At least 19 people have been killed and 40 injured today when militants attacked a mosque in Peshawar, according to Pakistani officials.
A firefight broke out with police after at least three gunmen stormed the Shia mosque during prayers, opening fire on worshippers and throwing grenades.
Deputy commissioner Malik Raiz told VICE News: "Three to four attackers entered Imamia Imambargah in Peshawar's Hayatabad area during Friday prayers, attackers opened fire on people and threw two hand grenades before one of them blew himself up. There were two suicide bombers among three to four attackers. One of them blew himself up while others hurled hand grenades. We have recovered a suicide jacket during the search operation."
Main Said, Peshawar's senior police superintendent, told VICE News that the "attackers managed to enter the mosque from an adjacent under-construction building.
"One of the suicide bombers was injured in a shootout with police and later died of injuries… The attackers were wearing police uniforms and this allowed them to enter the mosque without any issues." Said also said that before entering the mosque, the militants set fire to the vehicle they had been traveling in.
K-P Provincial Minister Shaukat Yousafzai said that security forces were conducting a search operation in the area, according to Pakistan's Express Tribune.
The Pakistani Taliban, which is locked in an intensifying struggle with the country's security forces, claimed responsibility for the attack. Spokesman Muhammad Khorasani said it was "revenge" for the hanging of Dr. Usman, a former soldier who carried out an attack on an army headquarters in 2009.
Journalist Zayer Hassan was in Islambad when he heard that a family member had been killed in the attack. He told VICE News that the gunmen apparently entered the mosque dressed like the Pakistani police, before firing indiscriminately at those inside. Conflicting reports have emerged about how many gunmen there were, but Hassan said there may have been as many as six. A senior police officer, Mian Mohammad Saeed, has put the number at three or four.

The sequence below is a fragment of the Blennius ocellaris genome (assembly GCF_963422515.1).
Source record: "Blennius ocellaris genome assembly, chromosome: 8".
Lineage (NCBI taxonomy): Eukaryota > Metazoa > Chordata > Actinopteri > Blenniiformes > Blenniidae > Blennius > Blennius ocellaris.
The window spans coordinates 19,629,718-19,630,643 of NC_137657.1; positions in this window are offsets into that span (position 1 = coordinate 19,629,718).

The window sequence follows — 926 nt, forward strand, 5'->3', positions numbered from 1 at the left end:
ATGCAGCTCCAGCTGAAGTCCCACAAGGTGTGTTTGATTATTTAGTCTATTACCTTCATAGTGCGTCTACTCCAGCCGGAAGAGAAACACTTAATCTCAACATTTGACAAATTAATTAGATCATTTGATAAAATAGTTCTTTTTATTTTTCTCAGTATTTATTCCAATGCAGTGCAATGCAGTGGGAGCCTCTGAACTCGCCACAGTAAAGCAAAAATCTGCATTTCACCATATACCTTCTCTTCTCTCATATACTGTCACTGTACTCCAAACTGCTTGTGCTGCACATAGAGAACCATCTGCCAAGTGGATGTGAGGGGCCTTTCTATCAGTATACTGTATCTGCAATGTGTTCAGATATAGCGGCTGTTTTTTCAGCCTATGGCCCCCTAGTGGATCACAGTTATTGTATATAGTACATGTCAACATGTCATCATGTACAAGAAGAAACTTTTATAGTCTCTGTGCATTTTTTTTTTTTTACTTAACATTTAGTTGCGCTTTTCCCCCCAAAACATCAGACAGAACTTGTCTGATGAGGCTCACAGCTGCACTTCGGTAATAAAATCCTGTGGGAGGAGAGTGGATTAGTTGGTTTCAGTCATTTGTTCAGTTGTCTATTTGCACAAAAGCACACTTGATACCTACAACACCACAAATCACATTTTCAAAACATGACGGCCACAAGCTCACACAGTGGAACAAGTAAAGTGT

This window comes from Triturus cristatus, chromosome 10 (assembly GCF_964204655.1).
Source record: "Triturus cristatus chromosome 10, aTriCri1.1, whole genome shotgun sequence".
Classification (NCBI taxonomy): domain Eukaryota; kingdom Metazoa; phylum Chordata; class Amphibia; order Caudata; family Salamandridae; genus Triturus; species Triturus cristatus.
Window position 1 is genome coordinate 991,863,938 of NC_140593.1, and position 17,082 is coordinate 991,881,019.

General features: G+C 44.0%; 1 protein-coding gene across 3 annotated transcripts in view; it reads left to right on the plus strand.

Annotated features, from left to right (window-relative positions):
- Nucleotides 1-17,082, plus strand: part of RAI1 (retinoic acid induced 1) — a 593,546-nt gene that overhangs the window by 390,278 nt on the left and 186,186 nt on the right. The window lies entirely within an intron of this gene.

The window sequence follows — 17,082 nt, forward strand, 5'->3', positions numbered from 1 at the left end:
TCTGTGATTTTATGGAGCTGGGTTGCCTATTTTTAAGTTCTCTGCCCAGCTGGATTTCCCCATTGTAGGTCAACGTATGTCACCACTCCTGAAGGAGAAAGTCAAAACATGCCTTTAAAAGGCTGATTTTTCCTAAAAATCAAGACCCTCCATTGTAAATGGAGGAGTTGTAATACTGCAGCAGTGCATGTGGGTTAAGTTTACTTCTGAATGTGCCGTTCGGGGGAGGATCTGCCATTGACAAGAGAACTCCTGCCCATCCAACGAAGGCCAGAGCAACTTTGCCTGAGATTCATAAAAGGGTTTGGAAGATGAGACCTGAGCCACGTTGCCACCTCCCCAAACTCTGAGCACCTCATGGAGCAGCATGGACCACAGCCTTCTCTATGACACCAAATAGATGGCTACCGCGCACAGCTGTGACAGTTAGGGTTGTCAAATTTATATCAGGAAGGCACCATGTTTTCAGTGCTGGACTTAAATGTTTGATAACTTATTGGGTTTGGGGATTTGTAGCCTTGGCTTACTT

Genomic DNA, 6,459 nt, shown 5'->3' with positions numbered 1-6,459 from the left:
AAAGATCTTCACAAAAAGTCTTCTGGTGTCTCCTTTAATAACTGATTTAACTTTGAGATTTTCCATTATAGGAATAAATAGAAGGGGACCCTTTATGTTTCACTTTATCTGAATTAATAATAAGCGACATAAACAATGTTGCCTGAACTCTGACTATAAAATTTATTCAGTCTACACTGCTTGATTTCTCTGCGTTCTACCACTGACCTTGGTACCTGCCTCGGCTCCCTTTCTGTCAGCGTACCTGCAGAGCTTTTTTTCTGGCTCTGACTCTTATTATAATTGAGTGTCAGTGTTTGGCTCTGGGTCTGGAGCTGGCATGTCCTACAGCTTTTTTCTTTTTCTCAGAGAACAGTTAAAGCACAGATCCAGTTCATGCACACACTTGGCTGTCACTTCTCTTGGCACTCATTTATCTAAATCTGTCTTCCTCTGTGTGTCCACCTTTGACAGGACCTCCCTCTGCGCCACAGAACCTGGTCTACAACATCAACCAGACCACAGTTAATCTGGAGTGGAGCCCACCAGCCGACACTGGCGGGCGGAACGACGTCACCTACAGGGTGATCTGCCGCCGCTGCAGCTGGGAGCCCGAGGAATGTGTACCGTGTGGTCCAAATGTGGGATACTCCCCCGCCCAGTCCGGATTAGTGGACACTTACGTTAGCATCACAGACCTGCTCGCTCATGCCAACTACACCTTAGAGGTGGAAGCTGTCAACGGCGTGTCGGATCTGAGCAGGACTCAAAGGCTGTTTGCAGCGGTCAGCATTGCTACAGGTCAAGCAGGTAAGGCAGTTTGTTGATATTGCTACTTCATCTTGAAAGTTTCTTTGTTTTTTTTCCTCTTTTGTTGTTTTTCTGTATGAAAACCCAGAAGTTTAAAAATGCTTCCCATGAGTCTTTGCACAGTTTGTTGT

After one of the attackers blew himself up, the others reportedly fled, sparking a manhunt. Officials said one of the attackers had been arrested and the other shot dead, though it was unclear if any more gunmen might still be at large.
Hassan noted that this marked the third major attack on a Shia mosque in 2015. He added that "Friday in a Muslim country is the time that everyone prays," but said that many of his family members no longer visited a mosque on Fridays because they were too fearful of terrorism. "We know that it's a very dangerous thing to go because any time anyone can attack."
VICE News spoke to eyewitnesses at the scene. Ali Hussain, 55, said that he was late for prayers when he saw five militants wearing paramilitary uniforms entering the mosque. Hussain also said that some of the worshippers attempted to snatch weapons from the attackers. In the confusion, one of the militants blew himself up. "Huge smoke and dust was all around," he said.
Haneef Khan, 23, also said there were five armed men involved in the attack.
Mudashar Ali 33, told VICE News that there were at least three blasts, causing a stampede "which also crushed many old and kids in the mosque." Those inside lay on the floor until eventually, Ali said, local security forces entered the mosque to rescue them.
Fida Khan, who is in charge of the Al-Khidmat rescue service, told VICE News that they had collected 12 bodies, "including two children." Khan added they transported 35 victims to the hospital, but said that the number of injured people was much greater than that.
Shia Muslims are a minority in Pakistan, and have been increasingly targeted by local extremists and terrorist groups. In January, more than 60 people were killed in a mosque attack in the southern Pakistani city of Shikarpur, carried out by a group that has aligned itself with the Islamic State. On January 10 another eight people were killed in an attack in Rawalpindi.
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